Oh, a churchpeoplewhohomeschooldunit.
Well, it’s not as bad as all that, but you do kind of start keeping score about how many bad guys would be likely to vote Republican, don’t you? In this particular novel, the bad guys are a bunch of people in a free-lovin’ (and “free-lovin'” includes children) religious group out in the hinterlands. Some kid, a gay football star held back from college ball by an injury, kills a farmer at a grain elevator, which in turn leads to a deputy who’s in the free-lovin’ church killing him, who leads to someone killing the deputy to silence him. Virgil Flowers comes to southwest Minnesota to investigate and to romance the lady sheriff in town.
As with Sandford novels, the action jumps between the good guys and the bad guys, so you know whodunit and why very early in the book, and the real puzzle is how the cops will prove it and deal with the political fallout. Frankly, it’s a bit of a narrative cop-out, no pun intended, but it does keep the plot moving along (and the writing of the novel, I’m sure). This book hits a bang-bang climax, but that’s not the climax. Instead, like the book Painted Ladies, we end up with a later ‘climax’ where it comes down to a dysfunctional family resolution wherein the protagonist is present, but really is only a witness to something happening, which is also dissatisfying.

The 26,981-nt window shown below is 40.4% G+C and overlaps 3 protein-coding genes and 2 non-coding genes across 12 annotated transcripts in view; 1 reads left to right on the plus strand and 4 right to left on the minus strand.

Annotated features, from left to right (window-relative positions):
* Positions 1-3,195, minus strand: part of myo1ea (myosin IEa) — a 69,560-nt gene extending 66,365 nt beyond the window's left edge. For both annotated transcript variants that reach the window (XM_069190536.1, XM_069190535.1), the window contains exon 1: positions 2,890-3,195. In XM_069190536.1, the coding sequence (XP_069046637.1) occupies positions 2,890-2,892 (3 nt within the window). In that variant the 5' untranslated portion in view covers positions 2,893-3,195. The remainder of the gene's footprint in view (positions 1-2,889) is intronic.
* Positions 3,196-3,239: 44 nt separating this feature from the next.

So it’s a disappointing book overall, but it’s paced well. So you might not mind the disappointing elements if you don’t think about them too much or if your taste varies from mine.